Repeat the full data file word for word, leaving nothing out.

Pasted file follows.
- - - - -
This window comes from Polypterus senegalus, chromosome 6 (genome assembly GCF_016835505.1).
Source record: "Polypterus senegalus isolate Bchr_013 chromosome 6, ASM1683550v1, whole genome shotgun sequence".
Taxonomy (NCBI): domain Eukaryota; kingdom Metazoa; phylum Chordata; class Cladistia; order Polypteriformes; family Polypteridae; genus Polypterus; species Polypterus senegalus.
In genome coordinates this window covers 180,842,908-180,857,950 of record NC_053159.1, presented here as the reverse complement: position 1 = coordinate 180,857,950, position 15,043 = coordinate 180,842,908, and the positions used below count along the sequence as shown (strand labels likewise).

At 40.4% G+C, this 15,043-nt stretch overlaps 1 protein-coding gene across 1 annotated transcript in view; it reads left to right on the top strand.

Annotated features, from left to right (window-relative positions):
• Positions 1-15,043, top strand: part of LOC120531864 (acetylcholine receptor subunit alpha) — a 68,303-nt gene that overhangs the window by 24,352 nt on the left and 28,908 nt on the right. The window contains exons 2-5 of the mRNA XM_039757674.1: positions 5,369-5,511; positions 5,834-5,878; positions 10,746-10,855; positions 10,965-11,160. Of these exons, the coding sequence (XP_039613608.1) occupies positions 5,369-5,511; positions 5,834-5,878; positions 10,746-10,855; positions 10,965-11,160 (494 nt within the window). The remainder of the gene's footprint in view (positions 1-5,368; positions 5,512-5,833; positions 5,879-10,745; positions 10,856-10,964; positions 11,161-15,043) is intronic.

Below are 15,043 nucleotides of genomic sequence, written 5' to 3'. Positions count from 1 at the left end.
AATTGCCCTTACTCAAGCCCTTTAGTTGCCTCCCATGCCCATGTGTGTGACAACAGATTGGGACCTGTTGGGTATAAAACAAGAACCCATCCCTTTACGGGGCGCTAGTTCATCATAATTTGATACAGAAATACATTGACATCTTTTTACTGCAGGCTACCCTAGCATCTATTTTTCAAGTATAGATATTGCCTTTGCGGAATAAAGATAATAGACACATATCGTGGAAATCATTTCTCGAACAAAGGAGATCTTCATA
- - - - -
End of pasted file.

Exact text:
This window comes from Polypterus senegalus, chromosome 6 (genome assembly GCF_016835505.1).
Source record: "Polypterus senegalus isolate Bchr_013 chromosome 6, ASM1683550v1, whole genome shotgun sequence".
Taxonomy (NCBI): domain Eukaryota; kingdom Metazoa; phylum Chordata; class Cladistia; order Polypteriformes; family Polypteridae; genus Polypterus; species Polypterus senegalus.
In genome coordinates this window covers 180,842,908-180,857,950 of record NC_053159.1, presented here as the reverse complement: position 1 = coordinate 180,857,950, position 15,043 = coordinate 180,842,908, and the positions used below count along the sequence as shown (strand labels likewise).

At 40.4% G+C, this 15,043-nt stretch overlaps 1 protein-coding gene across 1 annotated transcript in view; it reads left to right on the top strand.

Annotated features, from left to right (window-relative positions):
• Positions 1-15,043, top strand: part of LOC120531864 (acetylcholine receptor subunit alpha) — a 68,303-nt gene that overhangs the window by 24,352 nt on the left and 28,908 nt on the right. The window contains exons 2-5 of the mRNA XM_039757674.1: positions 5,369-5,511; positions 5,834-5,878; positions 10,746-10,855; positions 10,965-11,160. Of these exons, the coding sequence (XP_039613608.1) occupies positions 5,369-5,511; positions 5,834-5,878; positions 10,746-10,855; positions 10,965-11,160 (494 nt within the window). The remainder of the gene's footprint in view (positions 1-5,368; positions 5,512-5,833; positions 5,879-10,745; positions 10,856-10,964; positions 11,161-15,043) is intronic.

Below are 15,043 nucleotides of genomic sequence, written 5' to 3'. Positions count from 1 at the left end.
AATTGCCCTTACTCAAGCCCTTTAGTTGCCTCCCATGCCCATGTGTGTGACAACAGATTGGGACCTGTTGGGTATAAAACAAGAACCCATCCCTTTACGGGGCGCTAGTTCATCATAATTTGATACAGAAATACATTGACATCTTTTTACTGCAGGCTACCCTAGCATCTATTTTTCAAGTATAGATATTGCCTTTGCGGAATAAAGATAATAGACACATATCGTGGAAATCATTTCTCGAACAAAGGAGATCTTCATA